Though President Obama renewed his pledge to close the detention facility at Guantanamo Bay last week, many recognize this as his latest attempt to pretend to have a different foreign policy from his predecessor. Despite the president’s strong claims against Guantanamo Bay, there appears to be no indication that the Guantanamo Bay hunger strikers — a majority of those imprisoned at Guantanamo — are any closer to freedom, even the ones already formally cleared for release. Any discussions of closing the facility seem to be nothing more than attempts to assuage voters who are starting to ask questions about campaign promises that have yet to be fulfilled.
On April 30, President Obama announced that Camp Delta is no longer ensuring America’s safety and has in fact become counterproductive in that extremists are pointing to it as a reason to unite and recruit.
President Obama told reporters that the detention center is “contrary to who we are,” and that it is a “lingering problem.” “It is inefficient, it hurts us in terms of our international standing, it lessens co-operation with our allies on counter-terrorism efforts, it is a recruitment tool for extremists, it needs to be closed,” said Obama. “I think it is critical for us to understand that Guantanamo is not necessary to keep America safe.”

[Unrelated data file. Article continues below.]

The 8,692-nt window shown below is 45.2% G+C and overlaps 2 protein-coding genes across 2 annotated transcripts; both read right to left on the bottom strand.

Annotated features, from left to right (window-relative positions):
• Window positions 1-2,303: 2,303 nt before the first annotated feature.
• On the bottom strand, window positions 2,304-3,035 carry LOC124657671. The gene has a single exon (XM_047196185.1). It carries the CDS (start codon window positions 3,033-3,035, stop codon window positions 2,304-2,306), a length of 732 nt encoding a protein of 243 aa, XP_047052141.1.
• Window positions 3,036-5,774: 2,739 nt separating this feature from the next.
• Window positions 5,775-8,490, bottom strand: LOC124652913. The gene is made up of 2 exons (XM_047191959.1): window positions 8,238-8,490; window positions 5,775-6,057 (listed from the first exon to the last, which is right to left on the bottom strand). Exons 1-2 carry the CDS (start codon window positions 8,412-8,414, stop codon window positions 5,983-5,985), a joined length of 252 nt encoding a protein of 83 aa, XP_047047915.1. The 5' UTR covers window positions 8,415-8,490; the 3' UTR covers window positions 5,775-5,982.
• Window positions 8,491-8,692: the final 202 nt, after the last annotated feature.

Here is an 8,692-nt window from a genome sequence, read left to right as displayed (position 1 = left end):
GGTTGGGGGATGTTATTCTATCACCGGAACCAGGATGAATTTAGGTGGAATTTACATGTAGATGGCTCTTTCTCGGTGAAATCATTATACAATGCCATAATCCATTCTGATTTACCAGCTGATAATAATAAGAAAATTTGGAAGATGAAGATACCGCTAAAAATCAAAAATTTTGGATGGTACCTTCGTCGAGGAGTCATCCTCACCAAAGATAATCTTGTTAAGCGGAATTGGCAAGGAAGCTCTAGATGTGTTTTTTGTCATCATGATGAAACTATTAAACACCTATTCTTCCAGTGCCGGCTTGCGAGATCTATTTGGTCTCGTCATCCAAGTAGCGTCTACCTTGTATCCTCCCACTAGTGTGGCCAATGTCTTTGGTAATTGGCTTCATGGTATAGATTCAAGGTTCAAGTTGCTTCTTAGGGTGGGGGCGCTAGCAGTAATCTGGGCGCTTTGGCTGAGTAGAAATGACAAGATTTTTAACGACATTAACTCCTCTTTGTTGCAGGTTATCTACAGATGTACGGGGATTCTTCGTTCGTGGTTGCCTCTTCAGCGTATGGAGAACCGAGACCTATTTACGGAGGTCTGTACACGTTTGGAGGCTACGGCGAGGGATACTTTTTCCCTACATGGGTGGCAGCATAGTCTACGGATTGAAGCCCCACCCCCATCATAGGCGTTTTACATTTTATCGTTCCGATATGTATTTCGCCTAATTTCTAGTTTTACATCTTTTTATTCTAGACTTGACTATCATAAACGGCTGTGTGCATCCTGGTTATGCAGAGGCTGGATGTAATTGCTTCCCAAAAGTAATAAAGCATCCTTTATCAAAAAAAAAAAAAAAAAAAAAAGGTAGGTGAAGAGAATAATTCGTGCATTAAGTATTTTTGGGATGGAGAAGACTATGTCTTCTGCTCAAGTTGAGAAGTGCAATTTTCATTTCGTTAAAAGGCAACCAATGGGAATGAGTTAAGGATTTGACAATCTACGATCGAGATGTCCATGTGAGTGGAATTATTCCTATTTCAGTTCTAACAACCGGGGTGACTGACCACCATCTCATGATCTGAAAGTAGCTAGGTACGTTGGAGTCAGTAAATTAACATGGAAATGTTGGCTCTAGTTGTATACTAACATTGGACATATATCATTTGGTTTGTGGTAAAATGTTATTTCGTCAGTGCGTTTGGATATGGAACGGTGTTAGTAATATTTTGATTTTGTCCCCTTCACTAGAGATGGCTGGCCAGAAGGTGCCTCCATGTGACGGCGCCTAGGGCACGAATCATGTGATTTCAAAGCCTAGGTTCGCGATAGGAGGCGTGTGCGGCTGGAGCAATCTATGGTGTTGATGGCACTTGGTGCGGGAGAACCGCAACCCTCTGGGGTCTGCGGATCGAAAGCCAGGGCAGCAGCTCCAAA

The president pointed to detention centers in Iraq and Afghanistan, most notably Abu Ghraib and the Bagram prison, that were either closed or handed over to local authorities as examples that the United States should be following.
But until significant changes are made to the Obama administration’s policies impacting Guantanamo Bay, there is no evidence that the facility will be closed. As observed by PBS:
The administration put a freeze on any transfers after the 2009 attempt by a Nigerian man to bring down a US airliner. The man, Umar Farouk Abdulmutallab, is believed to have been inspired by a Yemeni branch of Al Qaeda, and many of those cleared for release are from Yemen. The administration was concerned about returning them to a country besieged by terrorists.”
The White House remains commited to its “moratorium” on releasing Yemeni prisoners back to Yemen.
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